Millicent Williams is the new Director of the Portland Bureau of Transportation.
Williams is a former PBOT staffer who rose to the position of Deputy Director before leaving the city in May 2021. Before becoming deputy director, Williams was capital program division manager and most recently worked as regional director for Otak, a Portland-based engineering and planning firm. Williams also served as facilitator of the Equity Roundtable for the Interstate Bridge Replacement Program.
Williams fills the role left vacant since January when former director Chris Warner left to take a job with Oregon Governor Tina Kotek’s office.
Williams is the first Black woman to lead PBOT, and she arrives at a critical juncture as the agency is reeling with unprecedented budget challenges.
“I am energized by the opportunity to work with the dedicated staff at the Portland Bureau of Transportation in service to and in partnership with communities across the city,” Williams said in a statement. “At a time that when the bureau and city are facing tremendous challenges, I look forward to advancing PBOT’s work with compassion, viewing the work through an equity lens, considering the work in relation to our climate goals, and performing the work with excellence. Together, we will take a pragmatic, ‘Whole Community’ approach to problem-solving and embrace the promise of our future with optimism.”
PBOT Commissioner and mayoral candidate Mingus Mapps made the hire. He referred to Williams as someone who could make PBOT a “more pragmatic partner in building the future of Portland.” Mapps will put a tremendous amount of faith in Williams as his run for mayor puts more scrutiny on his leadership of PBOT and he looks to fulfill a promise to help the agency find its way out of a dark financial situation.
During her time at PBOT, Williams showed that she would not shy away from challenging conversations. In 2019, she led a tense PBOT meeting in a north Portland neighborhood that was debating whether or not to install a traffic diverter. It was a very notable meeting because PBOT was very up front that local residents would be allowed to decide if it should be built or not.
“We recognize that if we are going to be a bureau and city that demonstrates care, concern, and compassion for all, we have got to acknowledge our contributions to that pain and perform our work differently,” Williams shared with attendees, many of whom were Black. “Tonight’s conversation is for you. Tonight’s conversation is about you…This is your community and your project, let’s work together to get meaningful outcomes.”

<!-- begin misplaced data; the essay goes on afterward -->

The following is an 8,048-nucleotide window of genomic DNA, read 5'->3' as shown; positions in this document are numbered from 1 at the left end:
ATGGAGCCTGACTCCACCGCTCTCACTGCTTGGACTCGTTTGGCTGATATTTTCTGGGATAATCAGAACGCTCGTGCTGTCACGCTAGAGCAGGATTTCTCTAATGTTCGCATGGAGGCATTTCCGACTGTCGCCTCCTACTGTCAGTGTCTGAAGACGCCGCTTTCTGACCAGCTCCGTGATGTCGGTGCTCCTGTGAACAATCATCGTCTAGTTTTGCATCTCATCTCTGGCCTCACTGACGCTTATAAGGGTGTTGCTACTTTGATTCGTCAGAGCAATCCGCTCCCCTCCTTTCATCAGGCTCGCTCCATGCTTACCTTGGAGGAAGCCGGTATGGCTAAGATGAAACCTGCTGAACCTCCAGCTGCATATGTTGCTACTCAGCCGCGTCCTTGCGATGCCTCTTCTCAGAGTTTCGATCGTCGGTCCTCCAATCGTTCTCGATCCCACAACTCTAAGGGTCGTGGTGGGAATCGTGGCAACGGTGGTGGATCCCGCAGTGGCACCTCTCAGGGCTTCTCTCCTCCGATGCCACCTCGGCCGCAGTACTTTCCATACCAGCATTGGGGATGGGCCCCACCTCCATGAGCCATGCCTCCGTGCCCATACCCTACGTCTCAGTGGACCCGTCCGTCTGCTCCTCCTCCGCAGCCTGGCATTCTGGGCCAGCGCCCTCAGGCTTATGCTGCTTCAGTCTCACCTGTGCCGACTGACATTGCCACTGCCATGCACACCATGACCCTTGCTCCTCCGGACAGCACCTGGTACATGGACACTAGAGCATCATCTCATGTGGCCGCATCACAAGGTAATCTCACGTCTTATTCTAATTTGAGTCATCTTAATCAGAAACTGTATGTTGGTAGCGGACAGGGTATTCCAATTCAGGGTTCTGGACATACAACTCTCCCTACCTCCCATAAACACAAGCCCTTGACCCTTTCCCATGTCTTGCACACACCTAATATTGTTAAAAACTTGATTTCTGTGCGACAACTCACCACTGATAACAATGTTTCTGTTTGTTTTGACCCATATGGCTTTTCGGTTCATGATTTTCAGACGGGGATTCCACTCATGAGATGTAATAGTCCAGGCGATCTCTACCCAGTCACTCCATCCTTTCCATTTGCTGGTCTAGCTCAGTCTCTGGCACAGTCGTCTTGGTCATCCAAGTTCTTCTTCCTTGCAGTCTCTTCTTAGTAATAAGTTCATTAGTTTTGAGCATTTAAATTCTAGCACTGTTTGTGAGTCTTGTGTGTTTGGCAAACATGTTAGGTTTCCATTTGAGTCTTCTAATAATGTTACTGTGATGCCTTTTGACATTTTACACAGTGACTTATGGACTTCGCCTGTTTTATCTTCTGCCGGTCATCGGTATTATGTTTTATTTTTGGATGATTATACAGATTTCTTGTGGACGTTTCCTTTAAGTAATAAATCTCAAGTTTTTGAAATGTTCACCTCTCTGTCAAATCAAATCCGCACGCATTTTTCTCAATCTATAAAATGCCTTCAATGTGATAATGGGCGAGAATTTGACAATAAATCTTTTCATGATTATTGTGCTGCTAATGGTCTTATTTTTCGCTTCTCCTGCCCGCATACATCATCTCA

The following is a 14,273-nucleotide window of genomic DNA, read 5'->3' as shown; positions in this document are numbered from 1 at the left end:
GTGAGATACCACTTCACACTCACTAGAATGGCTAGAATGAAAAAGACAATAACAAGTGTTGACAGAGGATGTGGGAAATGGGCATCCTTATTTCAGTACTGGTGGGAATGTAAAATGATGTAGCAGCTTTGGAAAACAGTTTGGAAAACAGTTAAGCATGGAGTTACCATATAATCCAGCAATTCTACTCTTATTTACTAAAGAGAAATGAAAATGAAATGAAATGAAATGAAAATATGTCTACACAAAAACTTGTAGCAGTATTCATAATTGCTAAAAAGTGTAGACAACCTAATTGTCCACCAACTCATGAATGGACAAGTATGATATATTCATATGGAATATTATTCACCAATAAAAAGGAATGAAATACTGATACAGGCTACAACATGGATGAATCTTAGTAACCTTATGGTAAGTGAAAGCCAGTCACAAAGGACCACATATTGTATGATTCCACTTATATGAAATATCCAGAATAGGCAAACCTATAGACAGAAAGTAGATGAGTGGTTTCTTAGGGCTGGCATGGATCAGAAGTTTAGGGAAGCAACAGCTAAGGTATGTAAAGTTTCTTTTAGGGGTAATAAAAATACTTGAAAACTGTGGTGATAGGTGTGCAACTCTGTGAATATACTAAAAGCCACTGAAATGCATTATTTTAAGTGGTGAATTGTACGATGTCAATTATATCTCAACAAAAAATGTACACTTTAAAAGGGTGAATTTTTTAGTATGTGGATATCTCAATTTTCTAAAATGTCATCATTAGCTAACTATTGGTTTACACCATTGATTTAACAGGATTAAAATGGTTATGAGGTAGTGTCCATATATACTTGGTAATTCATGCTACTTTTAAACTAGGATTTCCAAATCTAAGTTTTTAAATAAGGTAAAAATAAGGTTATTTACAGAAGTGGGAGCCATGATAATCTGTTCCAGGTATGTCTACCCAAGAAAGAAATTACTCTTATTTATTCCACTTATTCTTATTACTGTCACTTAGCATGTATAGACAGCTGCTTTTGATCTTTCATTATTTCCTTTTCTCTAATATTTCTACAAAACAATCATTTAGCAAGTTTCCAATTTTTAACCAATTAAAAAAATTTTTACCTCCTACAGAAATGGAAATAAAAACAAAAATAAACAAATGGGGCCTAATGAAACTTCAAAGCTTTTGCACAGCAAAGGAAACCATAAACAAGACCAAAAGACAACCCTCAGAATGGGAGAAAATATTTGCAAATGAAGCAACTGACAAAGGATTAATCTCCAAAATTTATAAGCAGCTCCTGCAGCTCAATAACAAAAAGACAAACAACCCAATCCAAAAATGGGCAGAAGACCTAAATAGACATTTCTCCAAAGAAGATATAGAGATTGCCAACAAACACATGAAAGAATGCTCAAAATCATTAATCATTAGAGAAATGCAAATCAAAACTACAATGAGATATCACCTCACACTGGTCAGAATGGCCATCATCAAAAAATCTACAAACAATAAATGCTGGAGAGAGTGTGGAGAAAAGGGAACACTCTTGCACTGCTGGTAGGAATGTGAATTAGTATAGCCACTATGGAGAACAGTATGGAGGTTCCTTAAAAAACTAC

Then in June 2020, just a month after the killing of George Floyd sparked nationwide protests over racism, Williams spoke out at a City Council meeting as part of a panel of guests to mark the Juneteenth holiday.
“I work in spaces where I know that my presence voice, access and expertise is unexpected, thought to be undeserved and often considered to be a threat,” she said. “I’ve worked across the full spectrum of public service and now I work in transportation, a discipline that has for many represented a sense of freedom, but for Black people has been a source of pain.”
Here’s more from her speech:
“I think about how a Black person was supposed to avert their eyes and step aside when they saw a white person on the sidewalk because silence meant safety. I think about redlining, road conditions, dissection and displacement in cities across America and a resultant forced silence which for some, if you weren’t subject to those things, meant safety.
Today I think about those examples and so many other things as we engage in solutions for communities across the city in managing the right-of-way and building infrastructure. As transportation professionals, it’s time for us to think differently about the industry, what it represents, and how we can influence the future.
At this juncture, either we will all be comfortable, or we’ll all be uncomfortable.”
In a statement from Commissioner Mapps’ office today, Williams said, “I look forward to advancing PBOT’s work with compassion, viewing the work through an equity lens, considering the work in relation to our climate goals, and performing the work with excellence. Together, we will take a pragmatic, ‘Whole Community’ approach to problem-solving and embrace the promise of our future with optimism.”
Williams’ first day on the job will be July 24th.
(Note: If you’ve worked with Williams and would like to share a comment about her for this story, please get in touch.)